Posted September 16, 2004

DAY 327:  “I know you,” I said to a passer-by in the restaurant/cafe next to the hostel the night before.  We had made eye contact two nights prior at the hostel’s little computer area.

“Yeah, last night at the internet,” the voice of the familiar-faced woman said.  I knew that I recognized her face from somewhere, but couldn’t exactly place it right away.  I’m absolutely horrible with names — I forget almost immediately after I hear them — and I only really remember if I write them down so I have a crib sheet to look at.  It’s cheating, I know.

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Keeping Up With The Raichelsons

From the trip blog: "The Global Trip 2004: Sixteen Months Around The World"
Posted September 17, 2004

DAY 328:  When the British Empire defeated the Chinese and took over Hong Kong in 1898, little did they know that 99 years later it would eventually be taken over by the Starbucks Empire.  Regardless of the British handing back Hong Kong to China in 1997, Hong Kong has remained the gateway for international business in Asia (and therefore trendy coffee shops), attracting all the major international banking and financial institutions.  You know, the big boys like Citigroup and HSBC — and even smaller guys like Bob’s Piggy Bank and Barbecue Emporium (that’s not actually true).  While Hong Kong has been losing business to upcoming Singapore and Shanghai lately, it is still the shimmering showcase of sleek post-modern architecture that pays homage to the perpetual sharp and sophisticated wheeling and dealing going on inside its shiny glass façade.

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A Day Away With A Big Buddha

From the trip blog: "The Global Trip 2004: Sixteen Months Around The World"
Posted September 18, 2004

DAY 329:  “Are you in on the Buddha?” Aviva asked me.  Out of context that may sound like a request to try some wild hallucinogenics, but she was referring to a plan she and Moe had to spend their Sunday away from Central Hong Kong to see the sights of nearby Lantau Island.  Any chance Moe could get away from the skyscrapers of Hong Kong to see more of this part of the world, he was all for it.

“Sure,” I said.  Moe’s co-worker Meg and upstairs neighbor was in on the Buddha too.

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The Greens Under The Glass

From the trip blog: "The Global Trip 2004: Sixteen Months Around The World"
Posted September 20, 2004

DAY 330:  Everybody goes back to work on Monday in Hong Kong.  The movers, the shakers, the wheelers and dealers, Moe, Meg and the 150,000 Filipina maids — everyone except Aviva and me.  While Aviva would eventually look into more productive things to do for her six month stay in Hong Kong with Moe — fundraising for the local Jewish Community Center, possibly teaching English or learning Cantonese, planning vacations — this week she would be my tour guide in Hong Kong.  Besides, she wanted to be out of the apartment when the maid came (courtesy of Citigroup) so it wouldn’t seem like she was a loser with nothing to do; the week before she was in and out of the apartment to run errands but always managed to coincidentally be home when Julia the Filipina housekeeper made her daily rounds.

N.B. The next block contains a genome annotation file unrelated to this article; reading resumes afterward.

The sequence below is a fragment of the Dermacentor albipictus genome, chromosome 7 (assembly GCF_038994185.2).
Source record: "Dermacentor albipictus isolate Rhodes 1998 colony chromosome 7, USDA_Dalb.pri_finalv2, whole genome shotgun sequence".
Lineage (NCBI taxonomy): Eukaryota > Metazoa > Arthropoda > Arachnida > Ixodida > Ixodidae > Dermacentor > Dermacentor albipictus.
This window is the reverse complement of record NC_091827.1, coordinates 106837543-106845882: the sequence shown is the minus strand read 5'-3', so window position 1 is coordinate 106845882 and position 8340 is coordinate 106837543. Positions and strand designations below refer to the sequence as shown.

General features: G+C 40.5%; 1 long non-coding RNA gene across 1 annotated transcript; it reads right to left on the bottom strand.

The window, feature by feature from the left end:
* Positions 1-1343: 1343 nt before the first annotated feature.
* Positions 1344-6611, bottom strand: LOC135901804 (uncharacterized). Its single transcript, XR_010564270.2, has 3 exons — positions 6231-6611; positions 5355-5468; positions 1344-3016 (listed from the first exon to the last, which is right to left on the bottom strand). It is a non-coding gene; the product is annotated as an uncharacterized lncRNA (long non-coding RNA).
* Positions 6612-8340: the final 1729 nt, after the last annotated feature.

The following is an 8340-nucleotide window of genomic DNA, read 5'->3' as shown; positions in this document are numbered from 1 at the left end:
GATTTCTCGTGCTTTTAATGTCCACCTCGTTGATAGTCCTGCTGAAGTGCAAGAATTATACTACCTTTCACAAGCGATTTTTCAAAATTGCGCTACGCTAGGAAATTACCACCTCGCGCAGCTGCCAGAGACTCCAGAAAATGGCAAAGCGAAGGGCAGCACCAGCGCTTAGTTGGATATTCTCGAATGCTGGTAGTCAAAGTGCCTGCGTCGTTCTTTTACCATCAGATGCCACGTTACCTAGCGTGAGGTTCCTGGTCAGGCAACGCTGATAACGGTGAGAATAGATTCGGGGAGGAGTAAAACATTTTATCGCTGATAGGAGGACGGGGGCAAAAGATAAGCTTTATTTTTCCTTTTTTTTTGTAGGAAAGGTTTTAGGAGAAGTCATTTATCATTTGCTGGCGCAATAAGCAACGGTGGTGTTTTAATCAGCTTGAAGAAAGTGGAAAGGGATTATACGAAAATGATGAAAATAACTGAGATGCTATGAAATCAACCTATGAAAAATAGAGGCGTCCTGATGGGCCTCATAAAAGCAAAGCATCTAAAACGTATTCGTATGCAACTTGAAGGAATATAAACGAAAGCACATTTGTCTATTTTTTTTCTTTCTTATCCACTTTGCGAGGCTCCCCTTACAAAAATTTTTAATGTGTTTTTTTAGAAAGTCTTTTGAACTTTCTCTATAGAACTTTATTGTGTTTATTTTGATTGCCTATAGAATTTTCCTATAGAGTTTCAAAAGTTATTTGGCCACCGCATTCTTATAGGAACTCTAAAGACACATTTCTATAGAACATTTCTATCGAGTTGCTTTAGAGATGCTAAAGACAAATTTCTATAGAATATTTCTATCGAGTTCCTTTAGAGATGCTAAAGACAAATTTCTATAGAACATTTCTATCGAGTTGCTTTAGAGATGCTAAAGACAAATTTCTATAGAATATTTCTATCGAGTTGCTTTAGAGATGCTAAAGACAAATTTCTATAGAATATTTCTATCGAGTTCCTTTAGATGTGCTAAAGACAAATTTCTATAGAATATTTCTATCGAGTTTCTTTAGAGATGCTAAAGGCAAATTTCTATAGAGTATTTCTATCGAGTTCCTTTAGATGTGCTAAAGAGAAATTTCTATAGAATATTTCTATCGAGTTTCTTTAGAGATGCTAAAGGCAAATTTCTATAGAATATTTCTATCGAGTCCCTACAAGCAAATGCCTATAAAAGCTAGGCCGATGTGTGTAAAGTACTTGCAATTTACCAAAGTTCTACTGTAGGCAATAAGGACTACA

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The Six Days Between Dawn And Dusk

From the trip blog: "The Global Trip 2004: Sixteen Months Around The World"
Posted September 22, 2004

DAY 331:  Travel has a weird effect on the perception of time.  When you’re doing so many new things out of a daily routine, everything becomes a blur; every experience is in one ear and out the other.  Seconds feel like minutes, minutes feel like hours, hours like days.  In the eleven months I’ve traveled thus far, it feels like I’ve been away for at least three lifetimes already.  Days seem especially long when you pack activities in right from the crack of dawn.

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The Big Bang / Getting Money

From the trip blog: "The Global Trip 2004: Sixteen Months Around The World"
Posted September 22, 2004

DAY 332:  “Just go ahead, I can’t run in these [flip-flop sandals]!” Aviva called to me as we were running through an underground pipeline tunnel in the Causeway Bay district.  I quickened by pace.  There was no time to respond.  There was about to be a very big boom within seconds and we had to get there before it went off.

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Portuguese Chinese

From the trip blog: "The Global Trip 2004: Sixteen Months Around The World"
Posted September 24, 2004

DAY 333:  Great Britain, as great as it was before the break-up of The Beatles, wasn’t the only European power meddling in places on the other side of the world.  During the hey day of seafaring trade, Portugal was also a major power of international commerce, particularly in Asia after they had wisely decided to rent a piece of land from the Chinese government in 1557 at the strategic location where three major Chinese rivers fed out into the ocean.  This colonial port, known as Macau, became a major hub of trade in between the east and west and propelled the Portugal in the import/export business — eventually other countries used Macau as a port too.  Some Portuguese settled in Macau, importing their language, food, architecture and religion to an otherwise Chinese area.  Macau was handed back over to China in 1999 — two years after the UK handed back Hong Kong — but the Portuguese legacy can still be felt today as it stands as one of China’s Special Administrative Regions (SARs), with its own currency, immigration/customs regulations and unrestricted gambling laws.